Wine Scoring Policy

"A one-point difference can mean hundreds of cases and thousands of dollars in sales." Andrew MulliganPortfolio manager, Skurnik Wines

The Cuvée Corner wine scoring system currently in place, and outlined below, is one loosely based on the Robert Parker scoring system. No need to reinvent the wheel here. Every wine begins with 50 points, similar for example to signing one's name to the SAT exam. Every wine presented for the review process is given the base score, meaning everything is equal until the evaluation process begins.

The system our writers use is designed to help readers quickly (in some cases) get a handle on our impression(s) of the wine(s) in the review process. Most consumers understand scores are a marketing scheme on one end of the spectrum and a tool which is useful for wine evaluation on the other end. Is any of the current wine scoring systems in use today perfect, entirely fair, or blindly objective? Probably not, but that does not mean, it's not a powerful tool for quickly assessing wine(s) quality. You can't blame the mechanism for how it's used.

95-100 Epic and Better than Outstanding: Collectible territory.

90-94 Substantial: Terroir-driven and soulful.

85-89 Superlative: Quick turn qualities; drink Now and Drink often.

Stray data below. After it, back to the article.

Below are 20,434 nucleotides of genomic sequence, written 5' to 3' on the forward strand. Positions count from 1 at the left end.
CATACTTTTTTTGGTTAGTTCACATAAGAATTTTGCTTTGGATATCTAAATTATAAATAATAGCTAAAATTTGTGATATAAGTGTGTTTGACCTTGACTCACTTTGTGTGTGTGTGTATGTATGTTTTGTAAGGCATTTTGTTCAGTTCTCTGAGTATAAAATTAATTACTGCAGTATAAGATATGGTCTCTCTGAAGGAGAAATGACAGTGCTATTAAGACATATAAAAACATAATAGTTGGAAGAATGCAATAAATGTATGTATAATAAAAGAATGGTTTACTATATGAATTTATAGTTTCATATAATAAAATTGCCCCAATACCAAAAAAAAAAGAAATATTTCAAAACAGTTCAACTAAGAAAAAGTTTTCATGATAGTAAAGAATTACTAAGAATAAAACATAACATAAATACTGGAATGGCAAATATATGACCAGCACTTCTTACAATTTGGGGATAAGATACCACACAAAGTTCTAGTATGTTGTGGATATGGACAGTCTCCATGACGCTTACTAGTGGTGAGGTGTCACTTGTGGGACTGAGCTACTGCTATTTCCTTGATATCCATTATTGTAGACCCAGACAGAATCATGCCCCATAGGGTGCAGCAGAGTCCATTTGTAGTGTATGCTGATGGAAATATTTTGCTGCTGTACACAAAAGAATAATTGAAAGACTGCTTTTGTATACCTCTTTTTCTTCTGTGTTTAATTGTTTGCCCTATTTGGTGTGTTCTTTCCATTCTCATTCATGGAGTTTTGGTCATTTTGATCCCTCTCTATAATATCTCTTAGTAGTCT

80-84 Decent: Drinks like a Tetra Pak or Wines in a Can.

75-79 Uninspired: Well hidden flaws: Cookie Cutter Wines.

50-74 Plonk: Why was this wine/spirits/beer bottled?

All finished wines (ready to be sold) reviewed whether a sample or a purchased wine for personal use, are given the same numerical score. In rare instances, blind tastings happen in which case it is notated in the review.

If the reviewer in question uses the above wine point scoring system, they may also use quality to price ratio (QPR) adding or subtracting five (5) points from a sample; this is a factor few if any wine reviewing sites use to score wine samples.

A range of scores, for example, 85-89 is given to unfinished wines tasted from the barrel. If an incomplete barrel sample is tasted, a notation is made in the review. We do not perform barrel tastings blind unless that is part of the program during a 'visit' or is part of a group event.

We believe our tasting method is more reflective of the actual consumer experience. It also a good barometer of the quality of wine available on a given day, understanding there are subtle differences in finished wines, which gives our readers a better grasp of what is available. Also note, not every contributor will use the point scale outlined above in their articles, so in those cases, no scores will be posted in the article.

We understand that every consumer's buying preferences are different and encourage each of our readers to make buying decisions based on those preferences. We also hope that by us (my contributors and I) tasting more wines than at times is seemingly possible for the average wine enthusiasts, that our point scale is helpful in determining any future wine buying decision(s).


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